• Developing a journey availability metric to assess the long-term availability across the UK transport networks during extreme weather
  • Replacing vulnerable assets based on life-cycle costs analysis, and take a long-term view of climate change adaptation policy (for instance, consider planting vegetation to reduce temperatures at vulnerable sites and to ensure more stable earthworks)

These short to medium-term measures would need to be regularly monitored and assessed by experts. Climate change adaptation is a learning process, requiring ongoing refinement, and a recognition of the complexity and uncertainties that surround the subject.

The stumbling block
By identifying the network’s most vulnerable points and by taking action now, the disruptive and damaging impact of climate change can be significantly reduced in the future. But funding is an issue. Some climate change adaptation and resilience projects have failed to gain the funding they need particularly because the wider economic and social impact of disruption to rail services is not taken into account.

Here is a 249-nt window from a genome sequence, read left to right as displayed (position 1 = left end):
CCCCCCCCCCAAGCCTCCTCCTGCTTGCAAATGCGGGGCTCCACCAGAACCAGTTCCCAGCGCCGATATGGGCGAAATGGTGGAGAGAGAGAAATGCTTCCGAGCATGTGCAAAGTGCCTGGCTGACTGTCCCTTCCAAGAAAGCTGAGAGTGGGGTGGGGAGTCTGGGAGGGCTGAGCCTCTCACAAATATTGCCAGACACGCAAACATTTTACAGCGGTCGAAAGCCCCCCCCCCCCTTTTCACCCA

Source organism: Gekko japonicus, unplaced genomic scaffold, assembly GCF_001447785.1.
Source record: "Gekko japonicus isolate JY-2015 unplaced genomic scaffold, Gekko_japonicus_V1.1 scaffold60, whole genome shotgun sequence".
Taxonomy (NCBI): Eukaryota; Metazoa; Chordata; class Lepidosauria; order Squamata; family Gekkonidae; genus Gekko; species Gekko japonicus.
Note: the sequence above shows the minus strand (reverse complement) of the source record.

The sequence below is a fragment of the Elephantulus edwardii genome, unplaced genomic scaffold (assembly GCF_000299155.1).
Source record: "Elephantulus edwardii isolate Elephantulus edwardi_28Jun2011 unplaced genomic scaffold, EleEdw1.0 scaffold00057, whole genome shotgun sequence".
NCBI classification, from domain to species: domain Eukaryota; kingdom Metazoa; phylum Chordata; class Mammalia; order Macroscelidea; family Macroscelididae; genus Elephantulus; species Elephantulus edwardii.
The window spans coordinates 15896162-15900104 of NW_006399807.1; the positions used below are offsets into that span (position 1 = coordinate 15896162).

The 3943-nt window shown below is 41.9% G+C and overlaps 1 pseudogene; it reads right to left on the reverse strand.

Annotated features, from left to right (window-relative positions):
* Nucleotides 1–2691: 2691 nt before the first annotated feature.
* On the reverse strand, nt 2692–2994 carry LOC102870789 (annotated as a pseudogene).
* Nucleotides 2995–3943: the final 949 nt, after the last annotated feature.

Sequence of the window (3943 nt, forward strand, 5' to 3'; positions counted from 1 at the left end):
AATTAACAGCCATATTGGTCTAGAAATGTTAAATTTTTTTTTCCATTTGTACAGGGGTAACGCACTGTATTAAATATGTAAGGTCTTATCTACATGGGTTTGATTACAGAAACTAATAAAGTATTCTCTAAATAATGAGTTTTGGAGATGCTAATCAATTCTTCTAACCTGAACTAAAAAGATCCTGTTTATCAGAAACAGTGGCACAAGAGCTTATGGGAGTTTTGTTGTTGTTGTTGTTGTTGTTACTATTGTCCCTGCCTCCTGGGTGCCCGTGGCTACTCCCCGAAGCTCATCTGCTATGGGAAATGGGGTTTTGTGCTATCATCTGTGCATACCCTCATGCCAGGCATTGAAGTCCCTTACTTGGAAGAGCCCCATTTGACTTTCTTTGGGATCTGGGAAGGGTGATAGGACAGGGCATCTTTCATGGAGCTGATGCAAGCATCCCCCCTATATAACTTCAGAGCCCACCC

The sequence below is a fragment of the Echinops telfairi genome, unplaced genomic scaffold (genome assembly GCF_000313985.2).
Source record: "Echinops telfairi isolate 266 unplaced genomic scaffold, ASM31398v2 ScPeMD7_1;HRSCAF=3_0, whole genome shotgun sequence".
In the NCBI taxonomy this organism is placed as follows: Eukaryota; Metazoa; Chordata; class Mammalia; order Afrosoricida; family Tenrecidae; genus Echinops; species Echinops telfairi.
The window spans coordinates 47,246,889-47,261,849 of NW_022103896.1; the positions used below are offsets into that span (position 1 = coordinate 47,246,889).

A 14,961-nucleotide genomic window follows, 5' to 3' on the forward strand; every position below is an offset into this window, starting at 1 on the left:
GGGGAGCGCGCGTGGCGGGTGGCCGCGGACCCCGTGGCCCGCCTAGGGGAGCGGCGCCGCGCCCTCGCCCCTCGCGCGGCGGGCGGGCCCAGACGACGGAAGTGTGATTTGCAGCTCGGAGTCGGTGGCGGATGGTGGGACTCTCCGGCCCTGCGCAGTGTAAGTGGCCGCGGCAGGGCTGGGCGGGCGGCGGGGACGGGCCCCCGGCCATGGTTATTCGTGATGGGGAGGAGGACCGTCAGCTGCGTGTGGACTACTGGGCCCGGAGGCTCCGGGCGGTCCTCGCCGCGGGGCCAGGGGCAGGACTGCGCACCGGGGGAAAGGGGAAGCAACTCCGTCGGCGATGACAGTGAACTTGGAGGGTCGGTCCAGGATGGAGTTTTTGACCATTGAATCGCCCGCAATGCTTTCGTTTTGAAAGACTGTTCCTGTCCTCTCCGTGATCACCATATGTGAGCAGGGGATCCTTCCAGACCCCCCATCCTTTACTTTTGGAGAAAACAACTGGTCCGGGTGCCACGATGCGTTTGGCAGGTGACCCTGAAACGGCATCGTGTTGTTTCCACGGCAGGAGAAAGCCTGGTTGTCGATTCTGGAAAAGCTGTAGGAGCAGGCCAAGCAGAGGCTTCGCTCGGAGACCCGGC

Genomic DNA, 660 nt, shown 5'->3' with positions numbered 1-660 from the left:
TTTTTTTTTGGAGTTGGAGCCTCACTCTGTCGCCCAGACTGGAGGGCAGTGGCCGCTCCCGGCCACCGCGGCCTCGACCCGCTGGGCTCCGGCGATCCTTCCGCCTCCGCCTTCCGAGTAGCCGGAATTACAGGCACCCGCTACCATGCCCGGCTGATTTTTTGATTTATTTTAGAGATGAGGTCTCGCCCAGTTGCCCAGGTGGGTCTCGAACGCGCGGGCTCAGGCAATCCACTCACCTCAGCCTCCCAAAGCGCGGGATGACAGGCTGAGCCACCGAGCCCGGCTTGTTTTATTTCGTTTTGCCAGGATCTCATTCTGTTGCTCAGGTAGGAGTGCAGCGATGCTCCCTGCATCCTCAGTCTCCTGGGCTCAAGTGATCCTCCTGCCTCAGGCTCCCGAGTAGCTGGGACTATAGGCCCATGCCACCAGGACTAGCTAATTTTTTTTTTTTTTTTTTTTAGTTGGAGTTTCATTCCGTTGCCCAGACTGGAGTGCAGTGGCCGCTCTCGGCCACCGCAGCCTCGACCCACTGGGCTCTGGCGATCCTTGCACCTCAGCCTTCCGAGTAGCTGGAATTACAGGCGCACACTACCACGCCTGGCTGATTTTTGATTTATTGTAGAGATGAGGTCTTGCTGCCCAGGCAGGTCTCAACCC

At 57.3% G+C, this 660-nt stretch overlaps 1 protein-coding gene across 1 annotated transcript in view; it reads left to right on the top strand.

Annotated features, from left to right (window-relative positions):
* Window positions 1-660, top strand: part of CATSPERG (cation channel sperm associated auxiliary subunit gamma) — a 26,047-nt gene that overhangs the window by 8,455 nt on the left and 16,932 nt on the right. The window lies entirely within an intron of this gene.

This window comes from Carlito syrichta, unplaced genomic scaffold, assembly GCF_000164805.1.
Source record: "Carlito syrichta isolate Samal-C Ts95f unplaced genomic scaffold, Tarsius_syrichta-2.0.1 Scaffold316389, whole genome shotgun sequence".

In austere times, this is, perhaps, understandable. But it is also worryingly short-sighted. Major disruption to the rail network caused by extreme weather will almost certainly have an impact on the wider economy. When the rail link between Devon and Cornwall and the rest of the UK was severed for two months in 2014 (see box opposite), the cost was far higher than the bill for repairs and compensation payments. Take into account the impact on local businesses and communities – hotel bookings in the South West were reportedly down 20 per cent when the line was closed – and the case for taking action becomes more compelling.

Presenting all the facts
Indeed, any assessment of the relative merits of climate change adaptation or resilience projects should factor in the wider socio-economic benefits and the knock-on effects it has on other transport networks. One case study in our report shows that by applying a more complete set of costs and benefits to options for relieving flooding at Cowley Bridge Junction near Exeter a significant positive impact on the value of those schemes is achieved. Indeed, the benefits are estimated to be up to seven times higher when taking account of the wider socio-economic benefits.